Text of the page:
8 hours ago
Sunday, March 24, 2019
What I'm Reading
Spring break is almost over. We drove the kid back to school this morning, and this evening I've been working on edits of a short story. I really like Spring Break. And winter break. And summers. I'm a very slow writer, and I need long stretches of time in which to write. That hardly ever happens during the school year, so I end up writing scrappy bits and pieces. Not the long slow days of writing I need to work well.
Here's what I read over Spring Break:
Kate Hope Day, If, Then
This is a weird and well-done take on the multiverse novel -- only marginally science fiction, a story about people slipping between different versions of their own lives.
The novel takes place in a small suburban town in northern Oregon which is built near a volcano which is supposed to be inactive. (Spoilers: it's not.) The volcano's rumblings and eventual eruption are connected with the ability of the people living in its shadow to slip between worlds.
As befits a multiverse novel, there are multiple points of view -- the four main characters are four people living in the same cul-de-sac. There are a massive number of minor characters, but Day writes so well we never lose track of who is who.
The main point of view characters are a surgeon, a new mother/philosophy graduate student, the surgeon's husband, and a realtor who moved home to be with her sick mother, who has since died. All of them are having doubts about their lives, and the decisions they have made that have created these lives. Tumbling through the different worlds helps them sort out these doubts -- and there's a really cool plot twist about halfway through the book which I won't spoil here.
I love the descriptions of Oregon, and the writing, and the musings of the philosophy grad student on how multiverses might work and why.
Francis Liardet, We Must Be Brave
Set in England, this book is told from the point of view of Ellen Parr, its main character. It skips around in time, from the 1930s, when Ellen is an impoverished child, to the early 1940s, when Ellen and her husband take in a child, Pamela, whose mother has been killed in the Blitz. The latter half of the novel deals with Ellen in her old age, in the late 1970s.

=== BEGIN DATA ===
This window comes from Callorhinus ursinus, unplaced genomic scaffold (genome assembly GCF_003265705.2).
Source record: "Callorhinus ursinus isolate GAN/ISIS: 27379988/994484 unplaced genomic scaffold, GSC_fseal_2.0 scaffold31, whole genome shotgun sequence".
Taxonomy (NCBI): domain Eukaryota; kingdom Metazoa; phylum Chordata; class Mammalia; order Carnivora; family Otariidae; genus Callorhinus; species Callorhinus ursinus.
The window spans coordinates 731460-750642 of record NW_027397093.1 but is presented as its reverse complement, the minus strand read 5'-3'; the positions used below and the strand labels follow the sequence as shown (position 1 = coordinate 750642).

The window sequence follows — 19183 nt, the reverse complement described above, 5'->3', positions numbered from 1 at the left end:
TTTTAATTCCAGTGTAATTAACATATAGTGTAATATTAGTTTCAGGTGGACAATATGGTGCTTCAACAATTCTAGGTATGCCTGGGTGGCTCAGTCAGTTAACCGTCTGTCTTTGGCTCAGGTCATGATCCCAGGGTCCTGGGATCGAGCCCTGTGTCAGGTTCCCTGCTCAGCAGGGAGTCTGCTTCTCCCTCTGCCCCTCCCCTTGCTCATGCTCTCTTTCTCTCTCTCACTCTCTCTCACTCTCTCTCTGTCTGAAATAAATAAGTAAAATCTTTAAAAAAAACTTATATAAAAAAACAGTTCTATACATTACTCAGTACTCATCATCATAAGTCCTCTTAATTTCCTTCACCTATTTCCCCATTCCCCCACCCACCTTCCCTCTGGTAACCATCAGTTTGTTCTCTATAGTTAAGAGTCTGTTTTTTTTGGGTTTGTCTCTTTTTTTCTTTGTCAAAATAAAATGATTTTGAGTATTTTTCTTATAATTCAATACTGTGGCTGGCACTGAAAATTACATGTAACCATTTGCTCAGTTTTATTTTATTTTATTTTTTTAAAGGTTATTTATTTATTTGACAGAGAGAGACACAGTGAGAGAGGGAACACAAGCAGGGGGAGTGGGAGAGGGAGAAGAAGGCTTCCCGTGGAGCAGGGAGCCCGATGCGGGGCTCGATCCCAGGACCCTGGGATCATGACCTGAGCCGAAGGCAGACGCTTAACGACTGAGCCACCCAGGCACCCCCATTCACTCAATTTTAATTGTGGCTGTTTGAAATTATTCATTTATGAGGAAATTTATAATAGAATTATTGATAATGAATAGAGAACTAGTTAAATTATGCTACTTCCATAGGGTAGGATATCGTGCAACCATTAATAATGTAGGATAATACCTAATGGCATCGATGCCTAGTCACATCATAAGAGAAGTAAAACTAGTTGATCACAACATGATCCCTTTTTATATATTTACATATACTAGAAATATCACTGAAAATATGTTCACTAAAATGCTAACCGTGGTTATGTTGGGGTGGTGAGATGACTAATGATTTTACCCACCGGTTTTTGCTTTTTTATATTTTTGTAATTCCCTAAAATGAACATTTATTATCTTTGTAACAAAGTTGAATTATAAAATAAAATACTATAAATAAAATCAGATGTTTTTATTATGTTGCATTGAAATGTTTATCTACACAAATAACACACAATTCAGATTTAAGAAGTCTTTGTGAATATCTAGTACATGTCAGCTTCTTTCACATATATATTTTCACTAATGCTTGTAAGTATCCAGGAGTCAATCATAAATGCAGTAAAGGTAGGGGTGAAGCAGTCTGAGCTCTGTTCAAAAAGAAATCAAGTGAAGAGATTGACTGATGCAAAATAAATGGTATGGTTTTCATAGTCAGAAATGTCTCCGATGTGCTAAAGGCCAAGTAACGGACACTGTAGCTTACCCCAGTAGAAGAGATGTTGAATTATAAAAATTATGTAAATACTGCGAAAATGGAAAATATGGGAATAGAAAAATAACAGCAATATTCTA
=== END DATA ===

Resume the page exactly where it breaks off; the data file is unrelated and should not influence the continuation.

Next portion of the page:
The early part of this book is the best -- the 1930s and 1940s. Ellen's story, especially as it becomes entwined with Pamela, is engaging, and the historical details as wonderfully done.
Also, the relationship between Ellen and this six-year-old she has taken in and comes to love is very well written.
The latter half of the book is not as interesting, sadly. I think Liardet takes a wrong turn when she sends Pamela off to Ireland. The forward momentum of the story dies at that point, although the ending redeems it a bit.
Worth reading for the first half, though, I think.
Starhawk, The Fifth Sacred Thing
This book was given to me by one of my students some time ago now. "You'll like this," they said, and I do, even though many things about it are antithetical to my worldview.
Specifically, it's about a city run by witches -- not fantasy witches, Starhawk obviously believes witchcraft is real and effective. She also clearly believes in the power of crystals, and how people can manipulate crystals with their mind. I'm willing to believe in witchcraft as a form of medicine, as in these plants to this to fix that. But witchcraft as someone's power to heal people with spells and their mind-force, yeah, no.
That said, if you can accept this, The Fifth Sacred Thing is a pretty good book. Set in the near future, it's the story of a multicultural pacifist city-state invaded by White National Christian Dominionists who are definitely not pacifists.
How to fight an evil empire without resorting to violence? This book gives an answer.
Kate Mascarenhas, The Psychology of Time Travel
As all y'all know, I love time-travel stories, so I had great hope for this one. And it's not terrible. But it's also nothing special -- there's a locked-room murder mystery at the core of it, but given that we have time travel, I'm not sure why that's supposed to be a mystery. Why does it not occur to the police, who live in a world with time travel, that someone might have jumped into the locked room and then jumped out again?
To be fair, maybe this was explained at some point. The multiple points of view sometimes left me muddled in this one.
And it does appear that the people travel about in time-travel pods or something like that. But that brings up another point -- there's a bit about psychology here, in that time travel messes with your circadian rhythms and thus can set off manic or depressive episodes, and also have other deleterious effects. But there's not much about actual time travel.
I mean, we get some world-building, and that part's pretty good. Time travelers, for instance, often meet up with their younger and older selves and... do things. Go to their own wedding, for instance. Have sex with themselves. (Audrey Niffenegger already had that, in The Time-Traveler's Wife, though.)